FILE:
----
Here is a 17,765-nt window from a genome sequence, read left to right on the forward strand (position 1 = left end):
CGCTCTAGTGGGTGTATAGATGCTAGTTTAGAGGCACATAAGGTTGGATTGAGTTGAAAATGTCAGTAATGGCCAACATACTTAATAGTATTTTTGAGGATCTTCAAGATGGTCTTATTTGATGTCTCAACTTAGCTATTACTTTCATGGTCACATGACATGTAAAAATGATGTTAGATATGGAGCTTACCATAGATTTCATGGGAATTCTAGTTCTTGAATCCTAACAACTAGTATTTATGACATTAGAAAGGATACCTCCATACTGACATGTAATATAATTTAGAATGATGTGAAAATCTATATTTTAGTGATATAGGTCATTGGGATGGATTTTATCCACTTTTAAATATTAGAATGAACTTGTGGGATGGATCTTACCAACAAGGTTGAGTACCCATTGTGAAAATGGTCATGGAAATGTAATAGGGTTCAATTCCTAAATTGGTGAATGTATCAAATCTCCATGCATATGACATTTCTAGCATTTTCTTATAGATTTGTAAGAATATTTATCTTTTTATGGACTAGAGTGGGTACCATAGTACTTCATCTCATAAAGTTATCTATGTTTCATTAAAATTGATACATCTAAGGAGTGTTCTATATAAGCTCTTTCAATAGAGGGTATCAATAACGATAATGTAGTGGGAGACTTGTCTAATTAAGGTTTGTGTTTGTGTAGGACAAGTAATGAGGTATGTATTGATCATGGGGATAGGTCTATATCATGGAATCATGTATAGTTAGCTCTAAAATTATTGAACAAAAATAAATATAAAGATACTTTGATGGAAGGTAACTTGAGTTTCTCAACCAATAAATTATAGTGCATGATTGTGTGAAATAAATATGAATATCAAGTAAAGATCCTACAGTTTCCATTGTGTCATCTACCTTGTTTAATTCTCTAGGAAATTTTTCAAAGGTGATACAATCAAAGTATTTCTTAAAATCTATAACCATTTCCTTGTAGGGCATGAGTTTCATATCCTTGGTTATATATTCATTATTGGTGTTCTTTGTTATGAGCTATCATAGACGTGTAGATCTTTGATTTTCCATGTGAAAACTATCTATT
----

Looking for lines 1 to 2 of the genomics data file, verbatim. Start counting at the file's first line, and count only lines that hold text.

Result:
Here is a 17,765-nt window from a genome sequence, read left to right on the forward strand (position 1 = left end):
CGCTCTAGTGGGTGTATAGATGCTAGTTTAGAGGCACATAAGGTTGGATTGAGTTGAAAATGTCAGTAATGGCCAACATACTTAATAGTATTTTTGAGGATCTTCAAGATGGTCTTATTTGATGTCTCAACTTAGCTATTACTTTCATGGTCACATGACATGTAAAAATGATGTTAGATATGGAGCTTACCATAGATTTCATGGGAATTCTAGTTCTTGAATCCTAACAACTAGTATTTATGACATTAGAAAGGATACCTCCATACTGACATGTAATATAATTTAGAATGATGTGAAAATCTATATTTTAGTGATATAGGTCATTGGGATGGATTTTATCCACTTTTAAATATTAGAATGAACTTGTGGGATGGATCTTACCAACAAGGTTGAGTACCCATTGTGAAAATGGTCATGGAAATGTAATAGGGTTCAATTCCTAAATTGGTGAATGTATCAAATCTCCATGCATATGACATTTCTAGCATTTTCTTATAGATTTGTAAGAATATTTATCTTTTTATGGACTAGAGTGGGTACCATAGTACTTCATCTCATAAAGTTATCTATGTTTCATTAAAATTGATACATCTAAGGAGTGTTCTATATAAGCTCTTTCAATAGAGGGTATCAATAACGATAATGTAGTGGGAGACTTGTCTAATTAAGGTTTGTGTTTGTGTAGGACAAGTAATGAGGTATGTATTGATCATGGGGATAGGTCTATATCATGGAATCATGTATAGTTAGCTCTAAAATTATTGAACAAAAATAAATATAAAGATACTTTGATGGAAGGTAACTTGAGTTTCTCAACCAATAAATTATAGTGCATGATTGTGTGAAATAAATATGAATATCAAGTAAAGATCCTACAGTTTCCATTGTGTCATCTACCTTGTTTAATTCTCTAGGAAATTTTTCAAAGGTGATACAATCAAAGTATTTCTTAAAATCTATAACCATTTCCTTGTAGGGCATGAGTTTCATATCCTTGGTTATATATTCATTATTGGTGTTCTTTGTTATGAGCTATCATAGACGTGTAGATCTTTGATTTTCCATGTGAAAACTATCTATT